09/05/2002 11:00PM

'Paula' deserves better break

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AUBURN, Wash. - Latter Day Paula's current run of bad luck began in last year's Belle Roberts Handicap, the nine-furlong, $60,000 stakes for fillies and mares that will be renewed on Sunday.

"She broke a little slowly from the rail post that day and ended up having to check most of the way around the first turn," trainer Terry Gillihan said. "She got shuffled all the way back to last, but then she circled the field and got up for second. It was a race we thought she might have won with a little better racing luck."

It has been more of the same in five starts this season for Latter Day Paula, a strapping Marquetry mare who races for Ron Crockett. She has broken slowly, raced wide, and run afoul of traffic, often enduring all three kinds of trouble in the same race.

"Probably the cleanest trip she has had this year was in her last start," said Gillihan, referring to the mile Emerald Breeders' Cup Distaff on Longacres Mile Day, Aug. 25. "She got pushed pretty wide on the second turn, but at least she was in the clear. Her main problem that day was that everything was winning on the lead, and she was trying to close from well back. They ran the half-mile in 46 seconds that day, and she came back and worked a half in 46 last Monday, so I don't really think she had to be that far behind."

Latter Day Paula broke from the far outside in a field of nine in the Distaff, and in her three previous starts she broke from posts 8, 10, and 8.

Gillihan said he hopes she will draw better in Sunday's Belle Roberts, and that hope seems certain to be realized. Only eight horses were nominated, and just five or six will run.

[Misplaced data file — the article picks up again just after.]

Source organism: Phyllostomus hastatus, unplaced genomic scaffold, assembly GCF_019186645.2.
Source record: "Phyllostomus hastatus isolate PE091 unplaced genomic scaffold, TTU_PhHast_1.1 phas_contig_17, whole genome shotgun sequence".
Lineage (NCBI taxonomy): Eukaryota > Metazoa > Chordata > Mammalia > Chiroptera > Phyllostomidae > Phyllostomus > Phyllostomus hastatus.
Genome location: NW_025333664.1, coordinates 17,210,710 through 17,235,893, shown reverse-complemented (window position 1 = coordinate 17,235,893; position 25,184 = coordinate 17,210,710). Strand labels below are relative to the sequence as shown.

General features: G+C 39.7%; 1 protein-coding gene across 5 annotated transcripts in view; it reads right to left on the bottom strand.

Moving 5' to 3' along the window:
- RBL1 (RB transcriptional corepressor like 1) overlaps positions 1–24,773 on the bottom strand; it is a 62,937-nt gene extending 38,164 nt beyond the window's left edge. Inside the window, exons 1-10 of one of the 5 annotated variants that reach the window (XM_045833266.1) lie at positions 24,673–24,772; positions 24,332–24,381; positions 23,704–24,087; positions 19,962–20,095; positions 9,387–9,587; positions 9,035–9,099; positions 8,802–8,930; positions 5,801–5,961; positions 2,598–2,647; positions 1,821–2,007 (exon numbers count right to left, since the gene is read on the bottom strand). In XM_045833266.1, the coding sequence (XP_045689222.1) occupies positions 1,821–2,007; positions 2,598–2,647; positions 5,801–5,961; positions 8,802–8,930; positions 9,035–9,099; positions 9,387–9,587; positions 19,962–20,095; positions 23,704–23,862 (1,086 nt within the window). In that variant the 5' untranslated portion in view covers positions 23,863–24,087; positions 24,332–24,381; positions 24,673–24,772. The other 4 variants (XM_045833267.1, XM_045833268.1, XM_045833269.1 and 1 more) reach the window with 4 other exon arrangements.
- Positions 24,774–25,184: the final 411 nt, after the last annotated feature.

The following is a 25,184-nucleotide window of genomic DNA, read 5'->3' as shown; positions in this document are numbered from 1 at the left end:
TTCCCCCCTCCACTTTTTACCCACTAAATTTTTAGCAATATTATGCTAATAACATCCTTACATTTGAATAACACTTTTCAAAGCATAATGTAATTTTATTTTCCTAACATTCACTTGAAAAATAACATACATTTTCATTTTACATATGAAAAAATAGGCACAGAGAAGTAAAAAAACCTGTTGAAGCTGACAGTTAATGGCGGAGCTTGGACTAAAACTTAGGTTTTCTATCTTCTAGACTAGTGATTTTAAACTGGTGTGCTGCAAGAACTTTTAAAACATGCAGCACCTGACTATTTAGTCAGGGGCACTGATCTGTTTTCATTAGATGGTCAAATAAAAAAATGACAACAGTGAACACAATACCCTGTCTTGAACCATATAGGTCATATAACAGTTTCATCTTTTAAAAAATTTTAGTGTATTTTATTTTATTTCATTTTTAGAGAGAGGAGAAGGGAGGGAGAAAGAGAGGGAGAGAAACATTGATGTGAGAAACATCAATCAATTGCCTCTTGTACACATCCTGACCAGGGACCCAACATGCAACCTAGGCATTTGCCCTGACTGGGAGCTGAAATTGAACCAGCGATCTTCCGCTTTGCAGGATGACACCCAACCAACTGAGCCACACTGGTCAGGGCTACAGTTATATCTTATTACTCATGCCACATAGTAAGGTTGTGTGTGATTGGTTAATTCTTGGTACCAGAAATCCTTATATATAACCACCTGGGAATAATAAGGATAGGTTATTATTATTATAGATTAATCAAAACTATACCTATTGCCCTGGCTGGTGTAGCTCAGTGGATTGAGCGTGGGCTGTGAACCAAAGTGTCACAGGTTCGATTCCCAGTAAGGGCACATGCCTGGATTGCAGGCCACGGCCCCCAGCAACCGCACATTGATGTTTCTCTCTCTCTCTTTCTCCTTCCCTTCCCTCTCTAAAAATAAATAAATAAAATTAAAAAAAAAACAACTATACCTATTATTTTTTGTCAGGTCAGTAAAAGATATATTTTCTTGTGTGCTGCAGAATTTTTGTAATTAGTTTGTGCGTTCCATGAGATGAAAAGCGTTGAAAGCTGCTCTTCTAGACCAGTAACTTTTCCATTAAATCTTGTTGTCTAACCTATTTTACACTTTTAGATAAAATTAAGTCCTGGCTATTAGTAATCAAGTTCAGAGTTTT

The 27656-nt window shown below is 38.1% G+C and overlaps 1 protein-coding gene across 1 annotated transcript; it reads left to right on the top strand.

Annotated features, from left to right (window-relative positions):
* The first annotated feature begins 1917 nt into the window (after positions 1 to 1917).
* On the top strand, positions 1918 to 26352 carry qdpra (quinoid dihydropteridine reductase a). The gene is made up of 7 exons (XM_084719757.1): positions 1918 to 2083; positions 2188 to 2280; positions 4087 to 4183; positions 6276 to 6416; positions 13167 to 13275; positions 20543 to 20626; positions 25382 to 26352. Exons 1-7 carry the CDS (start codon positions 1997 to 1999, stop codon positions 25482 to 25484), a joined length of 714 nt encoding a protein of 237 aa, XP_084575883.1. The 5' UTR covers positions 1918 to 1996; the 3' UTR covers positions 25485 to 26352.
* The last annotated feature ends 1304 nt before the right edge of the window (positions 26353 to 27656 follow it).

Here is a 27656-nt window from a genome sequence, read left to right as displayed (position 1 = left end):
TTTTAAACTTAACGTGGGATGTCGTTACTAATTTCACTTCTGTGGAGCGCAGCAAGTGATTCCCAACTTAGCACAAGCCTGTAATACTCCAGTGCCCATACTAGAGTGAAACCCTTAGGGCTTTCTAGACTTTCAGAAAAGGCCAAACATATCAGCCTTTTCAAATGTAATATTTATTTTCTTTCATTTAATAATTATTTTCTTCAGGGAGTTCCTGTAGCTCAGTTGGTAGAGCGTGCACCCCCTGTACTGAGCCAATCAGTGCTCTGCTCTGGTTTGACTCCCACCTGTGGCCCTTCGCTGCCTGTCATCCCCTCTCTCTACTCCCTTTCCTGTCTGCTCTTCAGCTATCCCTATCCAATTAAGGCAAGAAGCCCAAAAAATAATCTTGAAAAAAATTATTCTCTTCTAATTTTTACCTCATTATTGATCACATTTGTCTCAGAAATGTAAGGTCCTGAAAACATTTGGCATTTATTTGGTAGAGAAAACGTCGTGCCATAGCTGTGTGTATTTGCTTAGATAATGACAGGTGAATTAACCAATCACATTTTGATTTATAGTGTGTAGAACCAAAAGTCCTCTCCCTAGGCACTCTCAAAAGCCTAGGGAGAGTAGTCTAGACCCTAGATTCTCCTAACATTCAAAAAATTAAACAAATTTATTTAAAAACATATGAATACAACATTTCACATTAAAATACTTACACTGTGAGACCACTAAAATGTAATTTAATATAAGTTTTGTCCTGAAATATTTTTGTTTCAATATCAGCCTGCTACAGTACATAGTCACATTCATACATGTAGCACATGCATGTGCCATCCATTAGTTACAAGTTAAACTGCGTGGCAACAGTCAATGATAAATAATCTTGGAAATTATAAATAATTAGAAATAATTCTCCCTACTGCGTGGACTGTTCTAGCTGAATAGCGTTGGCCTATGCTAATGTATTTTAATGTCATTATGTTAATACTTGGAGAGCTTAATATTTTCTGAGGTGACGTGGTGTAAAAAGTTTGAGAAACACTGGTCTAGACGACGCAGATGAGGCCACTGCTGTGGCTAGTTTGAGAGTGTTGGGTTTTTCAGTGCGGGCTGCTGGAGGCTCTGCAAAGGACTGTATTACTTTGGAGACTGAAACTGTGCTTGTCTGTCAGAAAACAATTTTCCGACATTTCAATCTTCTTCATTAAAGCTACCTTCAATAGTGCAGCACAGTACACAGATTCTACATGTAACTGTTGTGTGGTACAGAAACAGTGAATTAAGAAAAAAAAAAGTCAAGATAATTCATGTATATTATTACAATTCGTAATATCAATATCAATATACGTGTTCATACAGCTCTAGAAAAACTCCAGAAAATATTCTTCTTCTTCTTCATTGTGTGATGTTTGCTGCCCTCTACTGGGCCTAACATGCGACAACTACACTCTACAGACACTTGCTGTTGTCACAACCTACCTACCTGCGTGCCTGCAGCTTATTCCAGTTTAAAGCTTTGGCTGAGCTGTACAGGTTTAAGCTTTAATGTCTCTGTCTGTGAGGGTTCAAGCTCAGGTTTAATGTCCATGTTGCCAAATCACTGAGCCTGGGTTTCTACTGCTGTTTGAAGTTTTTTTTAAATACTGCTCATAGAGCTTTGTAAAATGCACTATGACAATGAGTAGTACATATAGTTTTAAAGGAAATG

"A small field will really help her, and so will the 1 1/8-mile distance," said Gillihan. "We know she can go that far, and the longer run to the first turn should help her to stay out of trouble.

"She really hasn't run that bad this year. The most she has been beaten is about five lengths, and she has had lots of excuses. She is training really well now, so she ought to run a good race. Ben Russell will ride her, and Benny was up when she won the King County Handicap last year, which was her last win.

"The only good thing about her not winning this year is that she will get in light at 113 pounds, and Benny can do that weight. So she'll get a weight break, a smaller field and more distance. All things considered, she should have a good chance to win. All she really needs is a little luck."

Crossing state lines

The optimism generated by Tuesday's WTBA Summer Yearling Sale, which saw the average price for 144 yearlings go up 2 percent to $17,172, may be tempered a bit by the unusual number of sales to out-of-state residents. The percentage of yearlings going out of state in recent years has hovered at about 35 percent, but this year it jumped to 46.5 percent when 67 yearlings went to buyers with out-of-state addresses.

The trend was more pronounced at the top of the market; only nine of the 25 yearlings who sold for $30,000 or more were purchased by Washington buyers. The parade of yearlings leaving the state was led by the sale's two biggest stars, the Siphon colt who sold for $120,000 and the Smart Strike filly who went for $100,000. Both were purchased by a Kentucky bloodstock agency on behalf of Stanley Fulton, the owner of Sunland Racetrack and Casino in New Mexico.

The trend is good for the sale and its consignors, who benefit from selling to a wider market. It may even be good for the reputation of Washington-breds, as many local products will have the opportunity to strut their stuff in other, often larger, arenas. From a fan's point of view, however, it would be nice to see a larger percentage of the cream of the state's foal production racing at Emerald Downs in coming years.

* Trainer Bud Klokstad said Flying Notes came out of his near-world-record performance in last Monday's Emerald Downs Derby in apple pie order, but will probably not race again for six or seven weeks. Klokstad said he will look for a race for his stable star at Bay Meadows or Oak Tree.

* Trainer Dave Forster said last season's horse of the meeting at Emerald, Makors Mark, will resurface at Chicago's Arlington Park, where he will send five or six horses with his son and assistant, Grant Forster.

* Jack Root said the unraced Mr. Prospector stallion Prospected will launch his stud career at Root's Oakhurst Farm in Oregon in 2003. Prospected, a $1.25 million sales yearling, is out of Heraklia, by Irish River.

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